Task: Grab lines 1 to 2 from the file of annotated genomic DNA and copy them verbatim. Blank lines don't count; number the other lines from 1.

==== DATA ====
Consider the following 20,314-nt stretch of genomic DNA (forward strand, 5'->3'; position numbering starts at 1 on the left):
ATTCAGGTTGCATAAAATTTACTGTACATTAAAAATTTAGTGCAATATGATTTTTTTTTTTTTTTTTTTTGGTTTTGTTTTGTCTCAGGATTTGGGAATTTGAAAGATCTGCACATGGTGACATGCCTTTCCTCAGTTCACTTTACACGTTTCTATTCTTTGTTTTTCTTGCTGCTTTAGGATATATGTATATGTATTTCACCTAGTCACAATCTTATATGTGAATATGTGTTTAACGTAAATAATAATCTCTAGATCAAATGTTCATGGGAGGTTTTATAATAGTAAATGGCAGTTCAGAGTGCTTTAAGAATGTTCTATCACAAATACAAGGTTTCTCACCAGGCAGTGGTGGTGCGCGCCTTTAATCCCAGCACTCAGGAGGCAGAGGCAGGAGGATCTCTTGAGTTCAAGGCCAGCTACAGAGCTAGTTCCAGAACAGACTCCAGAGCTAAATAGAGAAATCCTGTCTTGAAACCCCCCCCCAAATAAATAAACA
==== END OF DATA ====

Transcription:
Consider the following 20,314-nt stretch of genomic DNA (forward strand, 5'->3'; position numbering starts at 1 on the left):
ATTCAGGTTGCATAAAATTTACTGTACATTAAAAATTTAGTGCAATATGATTTTTTTTTTTTTTTTTTTTGGTTTTGTTTTGTCTCAGGATTTGGGAATTTGAAAGATCTGCACATGGTGACATGCCTTTCCTCAGTTCACTTTACACGTTTCTATTCTTTGTTTTTCTTGCTGCTTTAGGATATATGTATATGTATTTCACCTAGTCACAATCTTATATGTGAATATGTGTTTAACGTAAATAATAATCTCTAGATCAAATGTTCATGGGAGGTTTTATAATAGTAAATGGCAGTTCAGAGTGCTTTAAGAATGTTCTATCACAAATACAAGGTTTCTCACCAGGCAGTGGTGGTGCGCGCCTTTAATCCCAGCACTCAGGAGGCAGAGGCAGGAGGATCTCTTGAGTTCAAGGCCAGCTACAGAGCTAGTTCCAGAACAGACTCCAGAGCTAAATAGAGAAATCCTGTCTTGAAACCCCCCCCCAAATAAATAAACA